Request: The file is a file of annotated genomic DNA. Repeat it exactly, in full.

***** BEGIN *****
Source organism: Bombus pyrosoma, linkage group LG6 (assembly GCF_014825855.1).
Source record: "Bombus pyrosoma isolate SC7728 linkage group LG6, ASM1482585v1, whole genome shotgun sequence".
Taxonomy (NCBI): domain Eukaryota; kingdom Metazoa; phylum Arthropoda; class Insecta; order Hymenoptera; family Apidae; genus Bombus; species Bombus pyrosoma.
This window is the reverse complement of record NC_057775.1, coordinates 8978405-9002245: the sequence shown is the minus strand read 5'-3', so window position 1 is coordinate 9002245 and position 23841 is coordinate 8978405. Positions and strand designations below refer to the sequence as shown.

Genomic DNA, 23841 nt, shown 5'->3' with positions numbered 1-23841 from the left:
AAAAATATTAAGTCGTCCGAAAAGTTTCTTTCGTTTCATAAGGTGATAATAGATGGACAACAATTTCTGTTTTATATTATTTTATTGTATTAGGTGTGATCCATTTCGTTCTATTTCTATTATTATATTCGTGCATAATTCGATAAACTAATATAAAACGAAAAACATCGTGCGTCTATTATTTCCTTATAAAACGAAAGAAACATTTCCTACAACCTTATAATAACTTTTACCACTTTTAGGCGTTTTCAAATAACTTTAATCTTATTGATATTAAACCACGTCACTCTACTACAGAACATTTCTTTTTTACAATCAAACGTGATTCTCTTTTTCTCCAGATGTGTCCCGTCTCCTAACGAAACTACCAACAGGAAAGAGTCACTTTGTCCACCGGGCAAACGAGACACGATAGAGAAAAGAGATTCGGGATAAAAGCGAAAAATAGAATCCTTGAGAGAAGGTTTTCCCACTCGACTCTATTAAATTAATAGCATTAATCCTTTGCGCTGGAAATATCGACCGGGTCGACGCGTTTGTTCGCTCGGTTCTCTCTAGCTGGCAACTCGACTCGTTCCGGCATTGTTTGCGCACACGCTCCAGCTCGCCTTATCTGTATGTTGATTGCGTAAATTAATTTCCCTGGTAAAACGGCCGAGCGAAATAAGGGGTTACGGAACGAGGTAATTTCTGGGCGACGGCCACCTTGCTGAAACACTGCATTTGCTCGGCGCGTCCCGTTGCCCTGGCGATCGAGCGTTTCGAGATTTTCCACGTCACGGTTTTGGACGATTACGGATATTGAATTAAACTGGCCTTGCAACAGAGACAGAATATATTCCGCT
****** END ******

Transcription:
Source organism: Bombus pyrosoma, linkage group LG6 (assembly GCF_014825855.1).
Source record: "Bombus pyrosoma isolate SC7728 linkage group LG6, ASM1482585v1, whole genome shotgun sequence".
Taxonomy (NCBI): domain Eukaryota; kingdom Metazoa; phylum Arthropoda; class Insecta; order Hymenoptera; family Apidae; genus Bombus; species Bombus pyrosoma.
This window is the reverse complement of record NC_057775.1, coordinates 8978405-9002245: the sequence shown is the minus strand read 5'-3', so window position 1 is coordinate 9002245 and position 23841 is coordinate 8978405. Positions and strand designations below refer to the sequence as shown.

Genomic DNA, 23841 nt, shown 5'->3' with positions numbered 1-23841 from the left:
AAAAATATTAAGTCGTCCGAAAAGTTTCTTTCGTTTCATAAGGTGATAATAGATGGACAACAATTTCTGTTTTATATTATTTTATTGTATTAGGTGTGATCCATTTCGTTCTATTTCTATTATTATATTCGTGCATAATTCGATAAACTAATATAAAACGAAAAACATCGTGCGTCTATTATTTCCTTATAAAACGAAAGAAACATTTCCTACAACCTTATAATAACTTTTACCACTTTTAGGCGTTTTCAAATAACTTTAATCTTATTGATATTAAACCACGTCACTCTACTACAGAACATTTCTTTTTTACAATCAAACGTGATTCTCTTTTTCTCCAGATGTGTCCCGTCTCCTAACGAAACTACCAACAGGAAAGAGTCACTTTGTCCACCGGGCAAACGAGACACGATAGAGAAAAGAGATTCGGGATAAAAGCGAAAAATAGAATCCTTGAGAGAAGGTTTTCCCACTCGACTCTATTAAATTAATAGCATTAATCCTTTGCGCTGGAAATATCGACCGGGTCGACGCGTTTGTTCGCTCGGTTCTCTCTAGCTGGCAACTCGACTCGTTCCGGCATTGTTTGCGCACACGCTCCAGCTCGCCTTATCTGTATGTTGATTGCGTAAATTAATTTCCCTGGTAAAACGGCCGAGCGAAATAAGGGGTTACGGAACGAGGTAATTTCTGGGCGACGGCCACCTTGCTGAAACACTGCATTTGCTCGGCGCGTCCCGTTGCCCTGGCGATCGAGCGTTTCGAGATTTTCCACGTCACGGTTTTGGACGATTACGGATATTGAATTAAACTGGCCTTGCAACAGAGACAGAATATATTCCGCT